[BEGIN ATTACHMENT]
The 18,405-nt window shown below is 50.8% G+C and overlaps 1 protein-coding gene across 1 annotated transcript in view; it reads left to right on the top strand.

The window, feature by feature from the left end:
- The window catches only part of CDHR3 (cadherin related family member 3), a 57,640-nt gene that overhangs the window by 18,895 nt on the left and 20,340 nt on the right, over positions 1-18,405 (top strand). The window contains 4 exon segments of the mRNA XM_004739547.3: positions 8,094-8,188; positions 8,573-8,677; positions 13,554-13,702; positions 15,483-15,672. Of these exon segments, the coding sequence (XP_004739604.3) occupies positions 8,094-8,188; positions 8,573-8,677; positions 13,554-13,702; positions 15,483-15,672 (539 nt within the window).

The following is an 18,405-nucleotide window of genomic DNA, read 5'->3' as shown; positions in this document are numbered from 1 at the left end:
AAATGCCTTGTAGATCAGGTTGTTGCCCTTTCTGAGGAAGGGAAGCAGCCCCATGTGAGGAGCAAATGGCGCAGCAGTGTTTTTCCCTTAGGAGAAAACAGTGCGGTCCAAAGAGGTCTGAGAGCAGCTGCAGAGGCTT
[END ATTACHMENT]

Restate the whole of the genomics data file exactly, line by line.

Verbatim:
The 18,405-nt window shown below is 50.8% G+C and overlaps 1 protein-coding gene across 1 annotated transcript in view; it reads left to right on the top strand.

The window, feature by feature from the left end:
- The window catches only part of CDHR3 (cadherin related family member 3), a 57,640-nt gene that overhangs the window by 18,895 nt on the left and 20,340 nt on the right, over positions 1-18,405 (top strand). The window contains 4 exon segments of the mRNA XM_004739547.3: positions 8,094-8,188; positions 8,573-8,677; positions 13,554-13,702; positions 15,483-15,672. Of these exon segments, the coding sequence (XP_004739604.3) occupies positions 8,094-8,188; positions 8,573-8,677; positions 13,554-13,702; positions 15,483-15,672 (539 nt within the window).

The following is an 18,405-nucleotide window of genomic DNA, read 5'->3' as shown; positions in this document are numbered from 1 at the left end:
AAATGCCTTGTAGATCAGGTTGTTGCCCTTTCTGAGGAAGGGAAGCAGCCCCATGTGAGGAGCAAATGGCGCAGCAGTGTTTTTCCCTTAGGAGAAAACAGTGCGGTCCAAAGAGGTCTGAGAGCAGCTGCAGAGGCTT